Today I was sitting down to a meeting with my friends Dave and Kayte to discuss the excerpt of Kayte’s graphic novel our little press is going to publish. When Kayte pulled the box from her bag that contains all her beautifully drawn pages, her beautiful cargo, which she’s calling Eleven, I noticed a tag on the interior of her backpack with a space for a name and phone number. There might also have been an “If you find this please return to.” And Kayte had filled it out.
The last person — the last adult — I knew to fill that space out was Don Belton, whose every journal, it seemed, had his name and phone number, or name and address, along with the admonition “DO NOT READ THIS,” which strikes me as an invitation, if not a command, to read this. Though I had known Don, and so respected his wishes from this, the other side, as we boxed up those hundreds of journals and pictures and correspondences and mementos and took them to what would become his archive at the Lilly Library. There was something literary, and also of another era, in Don’s naming and addressing or naming and phone numbering all of his journals, which makes sense to me, for Don also sometimes seemed to be of another era. One time, when the children in his class were going on about Li’l So-and-so coming to perform for Senior Week or whatever they call it here, Don said, probably with a very straight face, When I was in college, Duke Ellington played. Do you know who that is? Not to mention, Don was an E. M. Forster man.
But Kayte’s naming and phone numbering her bag, which truly filled my heart with flamingos, or turned my heart into a flamingo, strikes me as a simple act of faith in common decency, which is often rewarded but is called faith because not always. Like the time when I was delivering papers in the predawn, cutting paths through the dew-wet grass in between the apartments, and I found, on the sidewalk, a wallet with five hundred dollars in it. There was plenty of identifying material in the wallet—not a license or credit card, but other things all with the same name on them. When I found that one of those things was something like a frequent-gamblers card issued by one of the Atlantic City casinos, I decided this was dirty money and I might as well get some. I’m sure I would’ve figured out how that money belonged to me even if I found evidence in the wallet that the owner was a frequent donor to Oxfam or Amnesty International, as I needed that new Steve Caballero mini and about four hundred and twenty dollars’ worth of gummy bears. But he wouldn’t I wouldn’t, keep that money today. Maybe in part because I can afford my own gummy bears, but even more so, I think, because I now believe in the common decency, and I believe adamantly in faith in the common decency, which grows, it turns out, with belief, which grows, it turns out, with faith, and on and on, as evidenced by Name: Kayte Young; Phone Number: 555-867-5309.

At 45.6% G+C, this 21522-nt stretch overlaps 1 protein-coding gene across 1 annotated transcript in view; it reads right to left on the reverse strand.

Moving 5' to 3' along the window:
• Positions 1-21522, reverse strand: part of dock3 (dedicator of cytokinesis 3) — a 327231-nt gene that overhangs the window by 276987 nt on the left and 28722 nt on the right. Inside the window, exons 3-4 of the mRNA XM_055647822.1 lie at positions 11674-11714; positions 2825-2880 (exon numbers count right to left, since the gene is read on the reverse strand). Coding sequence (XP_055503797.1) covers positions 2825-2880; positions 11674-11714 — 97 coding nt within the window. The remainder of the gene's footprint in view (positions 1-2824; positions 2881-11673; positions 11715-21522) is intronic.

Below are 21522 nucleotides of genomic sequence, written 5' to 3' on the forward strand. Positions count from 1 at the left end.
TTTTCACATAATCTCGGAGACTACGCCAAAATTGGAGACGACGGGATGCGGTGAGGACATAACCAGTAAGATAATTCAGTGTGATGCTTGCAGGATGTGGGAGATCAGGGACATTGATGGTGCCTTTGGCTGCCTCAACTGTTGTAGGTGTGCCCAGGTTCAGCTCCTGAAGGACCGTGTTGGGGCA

This essay originally appeared in The Book of Delights, and is reprinted with permission of Algonquin Books and the author.
This essay was originally read in the On Being episode “Tending Joy and Practicing Delight.”